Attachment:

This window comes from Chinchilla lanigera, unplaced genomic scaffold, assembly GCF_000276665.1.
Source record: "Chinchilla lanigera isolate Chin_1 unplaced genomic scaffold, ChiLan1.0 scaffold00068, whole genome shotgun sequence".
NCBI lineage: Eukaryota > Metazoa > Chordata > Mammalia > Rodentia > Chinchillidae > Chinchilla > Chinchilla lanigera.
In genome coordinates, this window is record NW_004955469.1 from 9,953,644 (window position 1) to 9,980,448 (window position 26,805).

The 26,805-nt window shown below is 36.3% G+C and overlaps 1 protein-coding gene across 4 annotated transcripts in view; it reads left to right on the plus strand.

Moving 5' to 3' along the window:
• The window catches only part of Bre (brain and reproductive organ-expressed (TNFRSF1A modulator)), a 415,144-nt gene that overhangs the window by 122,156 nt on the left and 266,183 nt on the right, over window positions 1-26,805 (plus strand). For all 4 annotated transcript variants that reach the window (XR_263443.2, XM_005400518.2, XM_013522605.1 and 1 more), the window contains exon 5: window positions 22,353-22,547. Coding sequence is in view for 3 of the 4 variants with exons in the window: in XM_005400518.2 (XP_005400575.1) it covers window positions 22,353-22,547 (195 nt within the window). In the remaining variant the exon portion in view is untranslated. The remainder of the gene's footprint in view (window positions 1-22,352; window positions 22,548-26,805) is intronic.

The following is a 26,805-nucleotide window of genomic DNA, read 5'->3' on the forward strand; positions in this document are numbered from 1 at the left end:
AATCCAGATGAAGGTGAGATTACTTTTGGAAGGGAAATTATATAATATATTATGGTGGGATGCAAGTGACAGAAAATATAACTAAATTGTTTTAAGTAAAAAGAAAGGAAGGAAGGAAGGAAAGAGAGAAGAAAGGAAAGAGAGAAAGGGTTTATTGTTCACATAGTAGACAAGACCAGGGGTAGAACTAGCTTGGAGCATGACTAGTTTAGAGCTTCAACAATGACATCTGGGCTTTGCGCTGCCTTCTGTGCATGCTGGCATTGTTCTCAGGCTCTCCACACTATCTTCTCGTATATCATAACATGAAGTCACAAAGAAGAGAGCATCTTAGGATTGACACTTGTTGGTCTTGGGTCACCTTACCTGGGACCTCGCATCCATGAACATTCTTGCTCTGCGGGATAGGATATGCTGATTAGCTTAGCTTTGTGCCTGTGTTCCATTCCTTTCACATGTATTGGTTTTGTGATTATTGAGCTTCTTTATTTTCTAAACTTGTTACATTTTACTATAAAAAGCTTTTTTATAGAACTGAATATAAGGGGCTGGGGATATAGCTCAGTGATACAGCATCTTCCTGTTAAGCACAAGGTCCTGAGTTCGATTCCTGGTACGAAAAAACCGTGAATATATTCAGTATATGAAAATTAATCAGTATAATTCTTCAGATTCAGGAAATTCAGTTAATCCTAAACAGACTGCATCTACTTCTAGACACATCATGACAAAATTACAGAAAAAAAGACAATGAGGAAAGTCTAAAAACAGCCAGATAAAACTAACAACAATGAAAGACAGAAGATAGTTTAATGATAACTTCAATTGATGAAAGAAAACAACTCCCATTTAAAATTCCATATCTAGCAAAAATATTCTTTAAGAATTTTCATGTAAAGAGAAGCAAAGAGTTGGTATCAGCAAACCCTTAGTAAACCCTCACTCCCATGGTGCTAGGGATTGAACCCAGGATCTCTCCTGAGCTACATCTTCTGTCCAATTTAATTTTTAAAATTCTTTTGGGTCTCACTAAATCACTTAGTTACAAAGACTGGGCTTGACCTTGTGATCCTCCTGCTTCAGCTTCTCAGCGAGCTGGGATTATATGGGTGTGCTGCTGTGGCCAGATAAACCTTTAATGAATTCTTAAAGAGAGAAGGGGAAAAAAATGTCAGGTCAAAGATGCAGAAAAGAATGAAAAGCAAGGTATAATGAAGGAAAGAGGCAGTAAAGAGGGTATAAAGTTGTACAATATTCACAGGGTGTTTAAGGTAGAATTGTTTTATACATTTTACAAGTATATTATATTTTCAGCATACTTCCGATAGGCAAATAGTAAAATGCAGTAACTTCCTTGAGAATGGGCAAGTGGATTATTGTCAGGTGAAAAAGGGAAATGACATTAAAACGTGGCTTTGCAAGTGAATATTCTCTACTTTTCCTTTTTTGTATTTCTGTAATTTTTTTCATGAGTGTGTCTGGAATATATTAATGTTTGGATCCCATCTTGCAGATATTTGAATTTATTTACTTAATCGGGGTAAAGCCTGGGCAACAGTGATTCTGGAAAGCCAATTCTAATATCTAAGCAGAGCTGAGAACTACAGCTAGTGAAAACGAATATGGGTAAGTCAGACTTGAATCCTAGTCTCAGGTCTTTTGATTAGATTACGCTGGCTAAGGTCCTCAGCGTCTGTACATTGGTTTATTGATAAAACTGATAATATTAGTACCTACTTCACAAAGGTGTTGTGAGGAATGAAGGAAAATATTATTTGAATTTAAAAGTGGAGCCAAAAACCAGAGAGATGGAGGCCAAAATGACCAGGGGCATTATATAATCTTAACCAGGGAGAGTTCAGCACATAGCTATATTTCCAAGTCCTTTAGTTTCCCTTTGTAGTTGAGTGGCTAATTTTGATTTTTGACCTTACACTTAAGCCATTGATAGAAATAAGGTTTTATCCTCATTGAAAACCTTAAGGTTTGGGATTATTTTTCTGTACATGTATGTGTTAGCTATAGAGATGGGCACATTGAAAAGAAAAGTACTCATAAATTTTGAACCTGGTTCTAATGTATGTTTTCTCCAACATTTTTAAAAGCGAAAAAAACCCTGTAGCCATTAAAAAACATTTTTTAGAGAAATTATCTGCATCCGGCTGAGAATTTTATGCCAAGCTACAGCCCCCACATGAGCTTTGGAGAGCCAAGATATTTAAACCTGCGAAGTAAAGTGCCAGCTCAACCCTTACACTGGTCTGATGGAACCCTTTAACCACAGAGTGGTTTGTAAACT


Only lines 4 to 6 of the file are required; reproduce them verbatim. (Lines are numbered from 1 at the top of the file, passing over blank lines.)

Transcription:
In genome coordinates, this window is record NW_004955469.1 from 9,953,644 (window position 1) to 9,980,448 (window position 26,805).

The 26,805-nt window shown below is 36.3% G+C and overlaps 1 protein-coding gene across 4 annotated transcripts in view; it reads left to right on the plus strand.

Moving 5' to 3' along the window: